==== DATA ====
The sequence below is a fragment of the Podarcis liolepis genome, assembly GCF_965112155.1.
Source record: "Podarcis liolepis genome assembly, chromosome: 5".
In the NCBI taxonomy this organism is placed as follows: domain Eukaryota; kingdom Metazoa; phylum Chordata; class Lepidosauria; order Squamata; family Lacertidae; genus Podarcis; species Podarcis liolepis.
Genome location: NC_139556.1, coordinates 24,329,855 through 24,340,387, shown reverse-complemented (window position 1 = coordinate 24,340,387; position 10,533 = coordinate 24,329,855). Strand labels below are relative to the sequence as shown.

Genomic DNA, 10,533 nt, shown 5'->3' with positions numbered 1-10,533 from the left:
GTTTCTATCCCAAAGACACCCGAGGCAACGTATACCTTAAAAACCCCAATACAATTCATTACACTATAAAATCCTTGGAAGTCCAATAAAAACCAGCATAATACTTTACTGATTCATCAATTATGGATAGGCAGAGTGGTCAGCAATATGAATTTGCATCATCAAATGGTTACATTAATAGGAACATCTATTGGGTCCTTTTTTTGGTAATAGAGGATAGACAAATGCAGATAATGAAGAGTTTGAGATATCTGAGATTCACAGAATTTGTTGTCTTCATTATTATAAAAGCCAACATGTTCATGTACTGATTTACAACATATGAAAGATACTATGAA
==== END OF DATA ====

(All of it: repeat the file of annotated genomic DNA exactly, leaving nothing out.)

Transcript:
The sequence below is a fragment of the Podarcis liolepis genome, assembly GCF_965112155.1.
Source record: "Podarcis liolepis genome assembly, chromosome: 5".
In the NCBI taxonomy this organism is placed as follows: domain Eukaryota; kingdom Metazoa; phylum Chordata; class Lepidosauria; order Squamata; family Lacertidae; genus Podarcis; species Podarcis liolepis.
Genome location: NC_139556.1, coordinates 24,329,855 through 24,340,387, shown reverse-complemented (window position 1 = coordinate 24,340,387; position 10,533 = coordinate 24,329,855). Strand labels below are relative to the sequence as shown.

Genomic DNA, 10,533 nt, shown 5'->3' with positions numbered 1-10,533 from the left:
GTTTCTATCCCAAAGACACCCGAGGCAACGTATACCTTAAAAACCCCAATACAATTCATTACACTATAAAATCCTTGGAAGTCCAATAAAAACCAGCATAATACTTTACTGATTCATCAATTATGGATAGGCAGAGTGGTCAGCAATATGAATTTGCATCATCAAATGGTTACATTAATAGGAACATCTATTGGGTCCTTTTTTTGGTAATAGAGGATAGACAAATGCAGATAATGAAGAGTTTGAGATATCTGAGATTCACAGAATTTGTTGTCTTCATTATTATAAAAGCCAACATGTTCATGTACTGATTTACAACATATGAAAGATACTATGAA